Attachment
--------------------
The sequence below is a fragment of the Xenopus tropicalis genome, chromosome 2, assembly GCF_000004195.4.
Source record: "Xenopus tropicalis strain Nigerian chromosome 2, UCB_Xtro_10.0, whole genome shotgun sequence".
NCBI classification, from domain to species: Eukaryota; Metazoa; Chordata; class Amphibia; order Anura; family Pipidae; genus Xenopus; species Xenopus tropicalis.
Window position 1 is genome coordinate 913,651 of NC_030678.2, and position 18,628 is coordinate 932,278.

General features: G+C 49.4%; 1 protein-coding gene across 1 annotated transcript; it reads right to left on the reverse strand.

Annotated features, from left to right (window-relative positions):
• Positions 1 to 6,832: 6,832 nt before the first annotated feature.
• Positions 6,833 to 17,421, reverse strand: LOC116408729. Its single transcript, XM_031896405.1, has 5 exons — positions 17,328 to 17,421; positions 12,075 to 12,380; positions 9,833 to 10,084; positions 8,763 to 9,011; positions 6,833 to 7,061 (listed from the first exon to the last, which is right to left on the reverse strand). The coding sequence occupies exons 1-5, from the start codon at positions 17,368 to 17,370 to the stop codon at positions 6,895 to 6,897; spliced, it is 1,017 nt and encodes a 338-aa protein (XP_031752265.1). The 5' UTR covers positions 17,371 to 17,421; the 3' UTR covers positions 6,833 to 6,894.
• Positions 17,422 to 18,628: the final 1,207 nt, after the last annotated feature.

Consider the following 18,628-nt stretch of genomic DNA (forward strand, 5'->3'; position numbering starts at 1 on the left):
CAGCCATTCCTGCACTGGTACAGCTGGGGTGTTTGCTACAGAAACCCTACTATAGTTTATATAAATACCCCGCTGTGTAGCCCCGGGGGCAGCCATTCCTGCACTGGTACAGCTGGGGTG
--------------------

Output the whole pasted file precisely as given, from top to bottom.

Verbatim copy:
The sequence below is a fragment of the Xenopus tropicalis genome, chromosome 2, assembly GCF_000004195.4.
Source record: "Xenopus tropicalis strain Nigerian chromosome 2, UCB_Xtro_10.0, whole genome shotgun sequence".
NCBI classification, from domain to species: Eukaryota; Metazoa; Chordata; class Amphibia; order Anura; family Pipidae; genus Xenopus; species Xenopus tropicalis.
Window position 1 is genome coordinate 913,651 of NC_030678.2, and position 18,628 is coordinate 932,278.

General features: G+C 49.4%; 1 protein-coding gene across 1 annotated transcript; it reads right to left on the reverse strand.

Annotated features, from left to right (window-relative positions):
• Positions 1 to 6,832: 6,832 nt before the first annotated feature.
• Positions 6,833 to 17,421, reverse strand: LOC116408729. Its single transcript, XM_031896405.1, has 5 exons — positions 17,328 to 17,421; positions 12,075 to 12,380; positions 9,833 to 10,084; positions 8,763 to 9,011; positions 6,833 to 7,061 (listed from the first exon to the last, which is right to left on the reverse strand). The coding sequence occupies exons 1-5, from the start codon at positions 17,368 to 17,370 to the stop codon at positions 6,895 to 6,897; spliced, it is 1,017 nt and encodes a 338-aa protein (XP_031752265.1). The 5' UTR covers positions 17,371 to 17,421; the 3' UTR covers positions 6,833 to 6,894.
• Positions 17,422 to 18,628: the final 1,207 nt, after the last annotated feature.

Consider the following 18,628-nt stretch of genomic DNA (forward strand, 5'->3'; position numbering starts at 1 on the left):
CAGCCATTCCTGCACTGGTACAGCTGGGGTGTTTGCTACAGAAACCCTACTATAGTTTATATAAATACCCCGCTGTGTAGCCCCGGGGGCAGCCATTCCTGCACTGGTACAGCTGGGGTG